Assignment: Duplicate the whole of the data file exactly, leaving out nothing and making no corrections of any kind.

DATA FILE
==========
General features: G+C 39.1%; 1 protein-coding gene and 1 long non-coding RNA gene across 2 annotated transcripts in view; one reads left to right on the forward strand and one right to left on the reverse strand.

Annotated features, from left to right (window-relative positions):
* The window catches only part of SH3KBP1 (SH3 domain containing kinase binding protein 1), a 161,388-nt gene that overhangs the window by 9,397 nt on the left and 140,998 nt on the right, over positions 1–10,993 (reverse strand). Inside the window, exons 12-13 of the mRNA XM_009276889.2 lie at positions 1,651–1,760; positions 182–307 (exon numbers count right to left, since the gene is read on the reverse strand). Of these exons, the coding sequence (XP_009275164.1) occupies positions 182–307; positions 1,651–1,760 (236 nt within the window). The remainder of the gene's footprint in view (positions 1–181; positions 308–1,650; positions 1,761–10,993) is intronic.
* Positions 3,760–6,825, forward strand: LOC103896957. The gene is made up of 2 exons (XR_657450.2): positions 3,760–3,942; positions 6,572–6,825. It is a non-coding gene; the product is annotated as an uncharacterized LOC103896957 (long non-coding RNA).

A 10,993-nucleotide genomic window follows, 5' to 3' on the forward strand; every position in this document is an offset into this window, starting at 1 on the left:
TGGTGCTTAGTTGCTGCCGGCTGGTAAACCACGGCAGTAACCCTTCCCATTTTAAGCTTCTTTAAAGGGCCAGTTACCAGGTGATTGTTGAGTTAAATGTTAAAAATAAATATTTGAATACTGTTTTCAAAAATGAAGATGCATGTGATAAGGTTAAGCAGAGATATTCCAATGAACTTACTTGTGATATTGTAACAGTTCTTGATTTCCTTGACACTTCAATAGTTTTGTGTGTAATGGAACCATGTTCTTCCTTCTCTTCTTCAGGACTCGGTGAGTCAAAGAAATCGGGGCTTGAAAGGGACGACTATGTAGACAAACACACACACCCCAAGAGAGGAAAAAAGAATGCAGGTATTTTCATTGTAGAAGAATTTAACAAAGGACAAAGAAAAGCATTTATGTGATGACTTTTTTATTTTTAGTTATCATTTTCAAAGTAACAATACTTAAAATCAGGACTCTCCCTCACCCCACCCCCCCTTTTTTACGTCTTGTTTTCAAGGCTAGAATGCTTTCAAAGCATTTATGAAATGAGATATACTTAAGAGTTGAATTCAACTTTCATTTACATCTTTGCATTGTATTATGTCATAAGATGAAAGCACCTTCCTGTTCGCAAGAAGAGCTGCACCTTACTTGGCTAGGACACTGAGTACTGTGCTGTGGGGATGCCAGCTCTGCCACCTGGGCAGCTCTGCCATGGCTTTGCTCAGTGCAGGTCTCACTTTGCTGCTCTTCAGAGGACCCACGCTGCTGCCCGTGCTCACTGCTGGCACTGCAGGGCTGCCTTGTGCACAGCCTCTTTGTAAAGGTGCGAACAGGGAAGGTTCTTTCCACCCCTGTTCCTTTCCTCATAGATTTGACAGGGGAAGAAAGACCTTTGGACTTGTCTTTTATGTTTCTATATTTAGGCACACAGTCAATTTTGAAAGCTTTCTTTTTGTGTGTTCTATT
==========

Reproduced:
General features: G+C 39.1%; 1 protein-coding gene and 1 long non-coding RNA gene across 2 annotated transcripts in view; one reads left to right on the forward strand and one right to left on the reverse strand.

Annotated features, from left to right (window-relative positions):
* The window catches only part of SH3KBP1 (SH3 domain containing kinase binding protein 1), a 161,388-nt gene that overhangs the window by 9,397 nt on the left and 140,998 nt on the right, over positions 1–10,993 (reverse strand). Inside the window, exons 12-13 of the mRNA XM_009276889.2 lie at positions 1,651–1,760; positions 182–307 (exon numbers count right to left, since the gene is read on the reverse strand). Of these exons, the coding sequence (XP_009275164.1) occupies positions 182–307; positions 1,651–1,760 (236 nt within the window). The remainder of the gene's footprint in view (positions 1–181; positions 308–1,650; positions 1,761–10,993) is intronic.
* Positions 3,760–6,825, forward strand: LOC103896957. The gene is made up of 2 exons (XR_657450.2): positions 3,760–3,942; positions 6,572–6,825. It is a non-coding gene; the product is annotated as an uncharacterized LOC103896957 (long non-coding RNA).

A 10,993-nucleotide genomic window follows, 5' to 3' on the forward strand; every position in this document is an offset into this window, starting at 1 on the left:
TGGTGCTTAGTTGCTGCCGGCTGGTAAACCACGGCAGTAACCCTTCCCATTTTAAGCTTCTTTAAAGGGCCAGTTACCAGGTGATTGTTGAGTTAAATGTTAAAAATAAATATTTGAATACTGTTTTCAAAAATGAAGATGCATGTGATAAGGTTAAGCAGAGATATTCCAATGAACTTACTTGTGATATTGTAACAGTTCTTGATTTCCTTGACACTTCAATAGTTTTGTGTGTAATGGAACCATGTTCTTCCTTCTCTTCTTCAGGACTCGGTGAGTCAAAGAAATCGGGGCTTGAAAGGGACGACTATGTAGACAAACACACACACCCCAAGAGAGGAAAAAAGAATGCAGGTATTTTCATTGTAGAAGAATTTAACAAAGGACAAAGAAAAGCATTTATGTGATGACTTTTTTATTTTTAGTTATCATTTTCAAAGTAACAATACTTAAAATCAGGACTCTCCCTCACCCCACCCCCCCTTTTTTACGTCTTGTTTTCAAGGCTAGAATGCTTTCAAAGCATTTATGAAATGAGATATACTTAAGAGTTGAATTCAACTTTCATTTACATCTTTGCATTGTATTATGTCATAAGATGAAAGCACCTTCCTGTTCGCAAGAAGAGCTGCACCTTACTTGGCTAGGACACTGAGTACTGTGCTGTGGGGATGCCAGCTCTGCCACCTGGGCAGCTCTGCCATGGCTTTGCTCAGTGCAGGTCTCACTTTGCTGCTCTTCAGAGGACCCACGCTGCTGCCCGTGCTCACTGCTGGCACTGCAGGGCTGCCTTGTGCACAGCCTCTTTGTAAAGGTGCGAACAGGGAAGGTTCTTTCCACCCCTGTTCCTTTCCTCATAGATTTGACAGGGGAAGAAAGACCTTTGGACTTGTCTTTTATGTTTCTATATTTAGGCACACAGTCAATTTTGAAAGCTTTCTTTTTGTGTGTTCTATT